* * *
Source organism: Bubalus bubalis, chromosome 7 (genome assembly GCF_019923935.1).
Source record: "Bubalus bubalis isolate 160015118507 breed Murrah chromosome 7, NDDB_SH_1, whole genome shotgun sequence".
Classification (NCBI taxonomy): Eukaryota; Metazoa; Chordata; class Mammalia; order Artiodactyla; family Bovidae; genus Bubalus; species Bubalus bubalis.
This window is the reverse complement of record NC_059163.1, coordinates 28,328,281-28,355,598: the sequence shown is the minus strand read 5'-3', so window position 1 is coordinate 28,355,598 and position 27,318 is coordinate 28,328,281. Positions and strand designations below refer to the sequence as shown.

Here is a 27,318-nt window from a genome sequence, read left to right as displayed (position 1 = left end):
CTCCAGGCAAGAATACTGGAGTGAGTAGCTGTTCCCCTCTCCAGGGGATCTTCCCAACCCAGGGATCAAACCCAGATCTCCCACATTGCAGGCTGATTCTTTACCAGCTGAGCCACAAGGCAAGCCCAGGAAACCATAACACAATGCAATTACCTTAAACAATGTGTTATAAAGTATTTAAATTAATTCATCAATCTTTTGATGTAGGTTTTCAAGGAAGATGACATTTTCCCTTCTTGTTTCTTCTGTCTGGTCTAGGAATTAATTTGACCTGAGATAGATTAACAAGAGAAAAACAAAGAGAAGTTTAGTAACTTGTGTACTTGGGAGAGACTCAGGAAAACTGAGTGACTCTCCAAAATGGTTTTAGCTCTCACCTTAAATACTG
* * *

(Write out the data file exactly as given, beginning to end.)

Source organism: Bubalus bubalis, chromosome 7 (genome assembly GCF_019923935.1).
Source record: "Bubalus bubalis isolate 160015118507 breed Murrah chromosome 7, NDDB_SH_1, whole genome shotgun sequence".
Classification (NCBI taxonomy): Eukaryota; Metazoa; Chordata; class Mammalia; order Artiodactyla; family Bovidae; genus Bubalus; species Bubalus bubalis.
This window is the reverse complement of record NC_059163.1, coordinates 28,328,281-28,355,598: the sequence shown is the minus strand read 5'-3', so window position 1 is coordinate 28,355,598 and position 27,318 is coordinate 28,328,281. Positions and strand designations below refer to the sequence as shown.

Here is a 27,318-nt window from a genome sequence, read left to right as displayed (position 1 = left end):
CTCCAGGCAAGAATACTGGAGTGAGTAGCTGTTCCCCTCTCCAGGGGATCTTCCCAACCCAGGGATCAAACCCAGATCTCCCACATTGCAGGCTGATTCTTTACCAGCTGAGCCACAAGGCAAGCCCAGGAAACCATAACACAATGCAATTACCTTAAACAATGTGTTATAAAGTATTTAAATTAATTCATCAATCTTTTGATGTAGGTTTTCAAGGAAGATGACATTTTCCCTTCTTGTTTCTTCTGTCTGGTCTAGGAATTAATTTGACCTGAGATAGATTAACAAGAGAAAAACAAAGAGAAGTTTAGTAACTTGTGTACTTGGGAGAGACTCAGGAAAACTGAGTGACTCTCCAAAATGGTTTTAGCTCTCACCTTAAATACTG